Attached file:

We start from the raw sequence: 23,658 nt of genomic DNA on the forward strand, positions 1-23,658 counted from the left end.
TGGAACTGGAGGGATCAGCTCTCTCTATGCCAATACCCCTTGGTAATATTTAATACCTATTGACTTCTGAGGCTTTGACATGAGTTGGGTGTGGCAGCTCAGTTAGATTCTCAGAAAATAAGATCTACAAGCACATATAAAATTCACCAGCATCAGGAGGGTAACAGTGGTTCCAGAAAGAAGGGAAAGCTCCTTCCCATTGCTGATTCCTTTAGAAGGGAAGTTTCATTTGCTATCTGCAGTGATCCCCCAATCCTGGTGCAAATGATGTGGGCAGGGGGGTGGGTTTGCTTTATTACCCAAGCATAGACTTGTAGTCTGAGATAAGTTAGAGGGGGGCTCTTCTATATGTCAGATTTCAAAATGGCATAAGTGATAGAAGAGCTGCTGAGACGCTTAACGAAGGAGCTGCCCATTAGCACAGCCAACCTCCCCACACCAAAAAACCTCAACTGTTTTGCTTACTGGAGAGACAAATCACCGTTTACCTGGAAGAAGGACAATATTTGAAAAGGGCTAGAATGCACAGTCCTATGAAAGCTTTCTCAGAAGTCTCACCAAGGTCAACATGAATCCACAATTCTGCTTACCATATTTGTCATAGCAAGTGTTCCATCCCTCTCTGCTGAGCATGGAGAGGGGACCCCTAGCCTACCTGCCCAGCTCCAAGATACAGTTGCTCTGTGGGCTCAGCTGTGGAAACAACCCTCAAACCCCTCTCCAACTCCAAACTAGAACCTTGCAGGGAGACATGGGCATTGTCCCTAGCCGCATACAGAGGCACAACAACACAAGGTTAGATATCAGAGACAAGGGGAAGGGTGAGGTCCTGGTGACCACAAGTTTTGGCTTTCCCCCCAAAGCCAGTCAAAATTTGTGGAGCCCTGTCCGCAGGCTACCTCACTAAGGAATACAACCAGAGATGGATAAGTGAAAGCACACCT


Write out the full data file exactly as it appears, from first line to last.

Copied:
We start from the raw sequence: 23,658 nt of genomic DNA on the forward strand, positions 1-23,658 counted from the left end.
TGGAACTGGAGGGATCAGCTCTCTCTATGCCAATACCCCTTGGTAATATTTAATACCTATTGACTTCTGAGGCTTTGACATGAGTTGGGTGTGGCAGCTCAGTTAGATTCTCAGAAAATAAGATCTACAAGCACATATAAAATTCACCAGCATCAGGAGGGTAACAGTGGTTCCAGAAAGAAGGGAAAGCTCCTTCCCATTGCTGATTCCTTTAGAAGGGAAGTTTCATTTGCTATCTGCAGTGATCCCCCAATCCTGGTGCAAATGATGTGGGCAGGGGGGTGGGTTTGCTTTATTACCCAAGCATAGACTTGTAGTCTGAGATAAGTTAGAGGGGGGCTCTTCTATATGTCAGATTTCAAAATGGCATAAGTGATAGAAGAGCTGCTGAGACGCTTAACGAAGGAGCTGCCCATTAGCACAGCCAACCTCCCCACACCAAAAAACCTCAACTGTTTTGCTTACTGGAGAGACAAATCACCGTTTACCTGGAAGAAGGACAATATTTGAAAAGGGCTAGAATGCACAGTCCTATGAAAGCTTTCTCAGAAGTCTCACCAAGGTCAACATGAATCCACAATTCTGCTTACCATATTTGTCATAGCAAGTGTTCCATCCCTCTCTGCTGAGCATGGAGAGGGGACCCCTAGCCTACCTGCCCAGCTCCAAGATACAGTTGCTCTGTGGGCTCAGCTGTGGAAACAACCCTCAAACCCCTCTCCAACTCCAAACTAGAACCTTGCAGGGAGACATGGGCATTGTCCCTAGCCGCATACAGAGGCACAACAACACAAGGTTAGATATCAGAGACAAGGGGAAGGGTGAGGTCCTGGTGACCACAAGTTTTGGCTTTCCCCCCAAAGCCAGTCAAAATTTGTGGAGCCCTGTCCGCAGGCTACCTCACTAAGGAATACAACCAGAGATGGATAAGTGAAAGCACACCT